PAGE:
Our missions team returned from Haiti with a new view of what it means to live the Christian walk and were so excited to share what they experienced! God doesn’t need our gifts and talents, He wants our willingness and obedience.
Our Haiti missions team saw 55 people come to accept the loving forgiveness of Jesus and make Him Lord of their lives! What they experienced is what happens when we are open to being willing and obedient to God. Are you ready to step outside your comfort zone and step into what God has for you?
Everyone gives something somewhere to someone. But that only masks the fact that we don’t know how to be generous. Generosity isn’t about how to give. It is more than random acts of giving.
Persuasive people can inspire or guilt us into giving. But generous people don’t need to be sold or guilted. They plan to give. If you choose to become generous—to plan to give—you’ll give more, consume less, and have more left over.
You know how to give. Everyone gives something somewhere. We define our generosity by our random acts of goodness. But generosity is more than that. Generosity is the premeditated, calculated, designated emancipation of personal financial assets.
When you become generous, you give more, save more, and consume less. It can free you from the Great American Insanity Cycle of spending more than we make, accumulating debt, having no financial margin, worrying about money, and spending money we don’t have in order to distract ourselves from worry.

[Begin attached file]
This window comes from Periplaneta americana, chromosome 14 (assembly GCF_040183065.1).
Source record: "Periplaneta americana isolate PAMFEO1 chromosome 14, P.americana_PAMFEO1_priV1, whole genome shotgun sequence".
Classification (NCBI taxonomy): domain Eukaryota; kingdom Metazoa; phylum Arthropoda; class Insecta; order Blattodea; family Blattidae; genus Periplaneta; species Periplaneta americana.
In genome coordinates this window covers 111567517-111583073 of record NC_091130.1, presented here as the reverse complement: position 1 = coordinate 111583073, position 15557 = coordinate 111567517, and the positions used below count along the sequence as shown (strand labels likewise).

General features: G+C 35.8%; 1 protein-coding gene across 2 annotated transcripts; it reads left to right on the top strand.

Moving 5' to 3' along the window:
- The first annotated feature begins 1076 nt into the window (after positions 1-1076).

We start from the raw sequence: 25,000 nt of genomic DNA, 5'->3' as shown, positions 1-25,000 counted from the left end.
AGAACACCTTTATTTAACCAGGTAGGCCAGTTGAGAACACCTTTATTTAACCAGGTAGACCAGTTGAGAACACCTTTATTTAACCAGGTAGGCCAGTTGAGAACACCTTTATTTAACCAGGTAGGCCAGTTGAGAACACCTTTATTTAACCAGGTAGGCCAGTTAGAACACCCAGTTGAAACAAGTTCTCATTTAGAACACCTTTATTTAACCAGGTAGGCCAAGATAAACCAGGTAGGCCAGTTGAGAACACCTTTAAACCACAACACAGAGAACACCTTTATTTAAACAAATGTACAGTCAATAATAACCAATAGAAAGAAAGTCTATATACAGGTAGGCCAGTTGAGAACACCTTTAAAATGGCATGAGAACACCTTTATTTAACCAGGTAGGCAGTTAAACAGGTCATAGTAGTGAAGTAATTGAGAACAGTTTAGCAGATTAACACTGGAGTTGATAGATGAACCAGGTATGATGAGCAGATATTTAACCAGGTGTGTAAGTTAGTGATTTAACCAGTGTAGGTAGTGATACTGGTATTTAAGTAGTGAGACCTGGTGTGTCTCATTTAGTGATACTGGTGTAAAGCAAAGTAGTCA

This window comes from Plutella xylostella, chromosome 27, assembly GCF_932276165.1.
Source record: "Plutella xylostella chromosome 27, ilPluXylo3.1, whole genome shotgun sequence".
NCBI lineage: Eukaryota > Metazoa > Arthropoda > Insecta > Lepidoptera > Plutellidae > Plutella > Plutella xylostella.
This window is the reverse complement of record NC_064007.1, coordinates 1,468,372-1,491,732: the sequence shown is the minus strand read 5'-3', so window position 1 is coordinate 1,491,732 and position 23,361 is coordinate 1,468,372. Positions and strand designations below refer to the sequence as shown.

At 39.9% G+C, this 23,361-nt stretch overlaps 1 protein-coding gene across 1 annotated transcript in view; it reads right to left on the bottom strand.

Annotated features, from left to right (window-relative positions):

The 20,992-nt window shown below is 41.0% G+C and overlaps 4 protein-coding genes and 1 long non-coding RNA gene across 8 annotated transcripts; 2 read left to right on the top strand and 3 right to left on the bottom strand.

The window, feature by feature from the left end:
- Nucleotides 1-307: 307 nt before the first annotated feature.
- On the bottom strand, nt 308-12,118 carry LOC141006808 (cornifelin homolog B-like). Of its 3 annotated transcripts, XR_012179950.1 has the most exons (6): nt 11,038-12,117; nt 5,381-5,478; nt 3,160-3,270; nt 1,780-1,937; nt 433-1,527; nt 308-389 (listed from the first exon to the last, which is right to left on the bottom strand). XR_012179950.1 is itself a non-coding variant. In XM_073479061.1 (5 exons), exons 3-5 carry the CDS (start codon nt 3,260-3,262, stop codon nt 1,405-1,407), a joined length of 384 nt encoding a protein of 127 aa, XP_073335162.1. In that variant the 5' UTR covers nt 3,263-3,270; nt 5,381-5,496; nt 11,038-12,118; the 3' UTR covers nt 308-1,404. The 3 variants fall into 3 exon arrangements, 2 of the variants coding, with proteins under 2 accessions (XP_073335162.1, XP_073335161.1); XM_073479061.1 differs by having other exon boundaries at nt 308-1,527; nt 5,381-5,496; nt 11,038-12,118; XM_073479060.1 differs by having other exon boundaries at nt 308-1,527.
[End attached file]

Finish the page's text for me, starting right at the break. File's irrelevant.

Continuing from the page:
Everyone gives something somewhere. But that masks the fact that most of us aren’t generous. That sounds counterintuitive, but there’s a difference between random acts of giving and true generosity. The good news is, it’s possible to learn how to be generous.
We all have mistakes in our pasts—financial, professional, academic, relational. Unfortunately, we tend to learn from our mistakes in the areas that matter least and repeat our mistakes in the areas that matter most. Sometimes that’s because we avoid owning our part of a mistake. It’s easier to blame others.
But once you’ve taken ownership of your part of a mistake, what do you do with the part owned by others? How do you get past the stuff other people have done to turn your life upside down?
We learn from our mistakes in the areas that matter least. We repeat our mistakes in the areas that matter most. Too often, we look at our pasts and our decisions don’t even make sense to us. We end up asking, “What was I thinking?”
But how do we avoid getting stuck in cycles of repeated mistakes that take our lives down the wrong paths?
One reason history repeats itself is that we don’t own our parts of our history.
If something important has come to an end and you are starting over, you must look back and own your part in order to move ahead. Your best bet for a successful future is to own your share of the past.